EnglishEdit

EtymologyEdit

From Middle English heres, from Old French eir, heir, from Latin hēres (genitive hēredis).

PronunciationEdit

NounEdit

heir (plural heirs)

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  1. Someone who inherits, or is designated to inherit, the property of another.
    • Shakespeare
      I am my father's heir and only son.
  2. One who inherits, or has been designated to inherit, a hereditary title or office.
  3. A successor in a role, representing continuity with the predecessor.
    • Alexander Pope
      And I his heir in misery alone.
    • 1907, Robert Chambers, chapter 1/2, The Younger Set[1]:
      “[…] a dreadful speculative builder built this house and persuaded Austin to buy it. Oh dear, and here we are among the rich and great ; and the steel kings and copper kings and oil kings and their heirs and dauphins. Do you like the house ?”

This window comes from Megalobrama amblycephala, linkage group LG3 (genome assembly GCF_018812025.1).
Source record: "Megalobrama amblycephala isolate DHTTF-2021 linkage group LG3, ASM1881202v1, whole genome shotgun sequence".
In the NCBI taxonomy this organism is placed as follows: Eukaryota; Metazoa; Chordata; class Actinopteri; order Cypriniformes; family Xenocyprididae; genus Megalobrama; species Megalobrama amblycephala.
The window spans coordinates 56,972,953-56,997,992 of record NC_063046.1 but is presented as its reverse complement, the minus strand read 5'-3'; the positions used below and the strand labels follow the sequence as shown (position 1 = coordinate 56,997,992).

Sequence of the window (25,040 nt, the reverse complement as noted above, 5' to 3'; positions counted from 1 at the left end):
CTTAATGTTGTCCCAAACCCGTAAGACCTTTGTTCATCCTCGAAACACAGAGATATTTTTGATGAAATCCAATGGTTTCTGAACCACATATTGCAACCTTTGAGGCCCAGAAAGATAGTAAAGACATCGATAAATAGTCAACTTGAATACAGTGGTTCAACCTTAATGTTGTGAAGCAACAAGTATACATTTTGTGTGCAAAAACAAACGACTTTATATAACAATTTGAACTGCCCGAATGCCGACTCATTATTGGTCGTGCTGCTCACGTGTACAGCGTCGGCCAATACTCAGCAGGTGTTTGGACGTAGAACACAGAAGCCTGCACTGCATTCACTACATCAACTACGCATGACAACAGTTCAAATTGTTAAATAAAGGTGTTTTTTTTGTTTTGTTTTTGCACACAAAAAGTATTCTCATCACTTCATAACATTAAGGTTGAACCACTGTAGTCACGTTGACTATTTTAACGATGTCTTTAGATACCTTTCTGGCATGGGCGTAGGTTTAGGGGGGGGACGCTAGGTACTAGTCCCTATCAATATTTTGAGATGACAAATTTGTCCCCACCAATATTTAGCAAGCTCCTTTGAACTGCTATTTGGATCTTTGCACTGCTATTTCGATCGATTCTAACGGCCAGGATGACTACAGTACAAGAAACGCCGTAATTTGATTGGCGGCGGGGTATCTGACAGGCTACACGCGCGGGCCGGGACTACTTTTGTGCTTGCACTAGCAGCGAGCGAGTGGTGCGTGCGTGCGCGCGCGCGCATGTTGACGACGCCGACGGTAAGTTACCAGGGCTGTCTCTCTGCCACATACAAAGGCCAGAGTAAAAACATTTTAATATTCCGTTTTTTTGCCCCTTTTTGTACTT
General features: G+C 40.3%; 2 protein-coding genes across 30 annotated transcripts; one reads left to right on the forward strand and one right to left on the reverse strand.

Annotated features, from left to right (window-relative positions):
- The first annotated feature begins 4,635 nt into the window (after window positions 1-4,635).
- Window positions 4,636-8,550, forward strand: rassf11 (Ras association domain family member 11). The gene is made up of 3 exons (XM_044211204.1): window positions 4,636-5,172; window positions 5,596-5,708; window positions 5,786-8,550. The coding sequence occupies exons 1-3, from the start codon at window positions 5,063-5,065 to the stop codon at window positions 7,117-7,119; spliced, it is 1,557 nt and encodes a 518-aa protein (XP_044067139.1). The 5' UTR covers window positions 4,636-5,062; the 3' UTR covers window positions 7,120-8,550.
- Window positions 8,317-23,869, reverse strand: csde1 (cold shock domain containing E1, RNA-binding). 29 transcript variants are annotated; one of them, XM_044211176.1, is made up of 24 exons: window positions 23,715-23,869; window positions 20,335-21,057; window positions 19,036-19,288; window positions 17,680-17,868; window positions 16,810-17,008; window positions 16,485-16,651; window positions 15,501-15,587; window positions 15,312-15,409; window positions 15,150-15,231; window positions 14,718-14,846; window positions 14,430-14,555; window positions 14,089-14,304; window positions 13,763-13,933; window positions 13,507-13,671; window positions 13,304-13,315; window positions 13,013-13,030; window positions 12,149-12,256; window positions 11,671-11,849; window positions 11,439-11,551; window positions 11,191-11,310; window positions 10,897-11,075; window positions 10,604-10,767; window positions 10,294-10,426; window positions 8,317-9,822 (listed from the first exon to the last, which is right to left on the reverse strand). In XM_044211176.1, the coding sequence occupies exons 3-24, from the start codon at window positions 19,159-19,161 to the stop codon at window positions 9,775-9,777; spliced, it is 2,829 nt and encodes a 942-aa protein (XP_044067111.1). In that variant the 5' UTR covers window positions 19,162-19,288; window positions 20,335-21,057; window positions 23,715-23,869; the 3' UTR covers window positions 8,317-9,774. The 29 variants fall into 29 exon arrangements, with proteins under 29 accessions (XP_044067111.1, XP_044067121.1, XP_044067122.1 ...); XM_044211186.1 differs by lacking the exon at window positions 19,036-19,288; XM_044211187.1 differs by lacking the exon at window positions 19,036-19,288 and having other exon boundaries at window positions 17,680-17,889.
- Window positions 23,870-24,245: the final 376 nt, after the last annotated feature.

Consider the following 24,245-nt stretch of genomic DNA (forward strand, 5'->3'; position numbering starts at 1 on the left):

• 2013 May 11, “What a waste”, The Economist, volume 407, number 8835, page 12: 
      India is run by gerontocrats and epigones: grey hairs and groomed heirs.

Related termsEdit

TranslationsEdit

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AnagramsEdit


DutchEdit

PronunciationEdit

NounEdit

heir n (plural heiren, diminutive heirtje n)

  1. (archaic) Alternative spelling of heer (army).

Derived termsEdit

  • heirbaan
  • heirkracht
  • heirmacht
  • heirschare
Last modified on 28 March 2014, at 04:23